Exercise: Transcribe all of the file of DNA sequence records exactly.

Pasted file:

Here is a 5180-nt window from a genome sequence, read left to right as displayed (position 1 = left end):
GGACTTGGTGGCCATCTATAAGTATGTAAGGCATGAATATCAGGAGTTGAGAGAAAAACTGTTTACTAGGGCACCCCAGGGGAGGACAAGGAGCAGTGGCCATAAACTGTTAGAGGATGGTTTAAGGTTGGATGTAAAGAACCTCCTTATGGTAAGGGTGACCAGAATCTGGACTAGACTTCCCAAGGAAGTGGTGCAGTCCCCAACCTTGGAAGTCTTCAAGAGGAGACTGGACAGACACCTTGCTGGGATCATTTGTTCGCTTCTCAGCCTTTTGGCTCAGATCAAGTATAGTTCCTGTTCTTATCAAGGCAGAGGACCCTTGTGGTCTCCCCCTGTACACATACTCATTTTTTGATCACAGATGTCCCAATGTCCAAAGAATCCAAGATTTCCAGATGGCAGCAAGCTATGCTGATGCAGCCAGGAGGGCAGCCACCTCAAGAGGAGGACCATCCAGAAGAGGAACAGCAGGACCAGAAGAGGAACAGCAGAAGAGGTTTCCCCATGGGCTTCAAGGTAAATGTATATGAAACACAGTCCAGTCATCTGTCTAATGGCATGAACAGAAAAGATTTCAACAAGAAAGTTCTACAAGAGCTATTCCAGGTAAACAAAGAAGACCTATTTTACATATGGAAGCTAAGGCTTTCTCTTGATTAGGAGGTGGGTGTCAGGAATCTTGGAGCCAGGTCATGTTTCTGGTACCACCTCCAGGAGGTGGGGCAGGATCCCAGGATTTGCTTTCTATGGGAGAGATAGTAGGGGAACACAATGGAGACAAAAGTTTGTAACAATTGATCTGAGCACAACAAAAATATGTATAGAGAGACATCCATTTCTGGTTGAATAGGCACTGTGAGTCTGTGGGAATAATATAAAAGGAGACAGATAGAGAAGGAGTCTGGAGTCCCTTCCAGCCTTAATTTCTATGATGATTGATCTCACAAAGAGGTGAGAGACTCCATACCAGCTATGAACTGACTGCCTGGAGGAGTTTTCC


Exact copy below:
Here is a 5180-nt window from a genome sequence, read left to right as displayed (position 1 = left end):
GGACTTGGTGGCCATCTATAAGTATGTAAGGCATGAATATCAGGAGTTGAGAGAAAAACTGTTTACTAGGGCACCCCAGGGGAGGACAAGGAGCAGTGGCCATAAACTGTTAGAGGATGGTTTAAGGTTGGATGTAAAGAACCTCCTTATGGTAAGGGTGACCAGAATCTGGACTAGACTTCCCAAGGAAGTGGTGCAGTCCCCAACCTTGGAAGTCTTCAAGAGGAGACTGGACAGACACCTTGCTGGGATCATTTGTTCGCTTCTCAGCCTTTTGGCTCAGATCAAGTATAGTTCCTGTTCTTATCAAGGCAGAGGACCCTTGTGGTCTCCCCCTGTACACATACTCATTTTTTGATCACAGATGTCCCAATGTCCAAAGAATCCAAGATTTCCAGATGGCAGCAAGCTATGCTGATGCAGCCAGGAGGGCAGCCACCTCAAGAGGAGGACCATCCAGAAGAGGAACAGCAGGACCAGAAGAGGAACAGCAGAAGAGGTTTCCCCATGGGCTTCAAGGTAAATGTATATGAAACACAGTCCAGTCATCTGTCTAATGGCATGAACAGAAAAGATTTCAACAAGAAAGTTCTACAAGAGCTATTCCAGGTAAACAAAGAAGACCTATTTTACATATGGAAGCTAAGGCTTTCTCTTGATTAGGAGGTGGGTGTCAGGAATCTTGGAGCCAGGTCATGTTTCTGGTACCACCTCCAGGAGGTGGGGCAGGATCCCAGGATTTGCTTTCTATGGGAGAGATAGTAGGGGAACACAATGGAGACAAAAGTTTGTAACAATTGATCTGAGCACAACAAAAATATGTATAGAGAGACATCCATTTCTGGTTGAATAGGCACTGTGAGTCTGTGGGAATAATATAAAAGGAGACAGATAGAGAAGGAGTCTGGAGTCCCTTCCAGCCTTAATTTCTATGATGATTGATCTCACAAAGAGGTGAGAGACTCCATACCAGCTATGAACTGACTGCCTGGAGGAGTTTTCC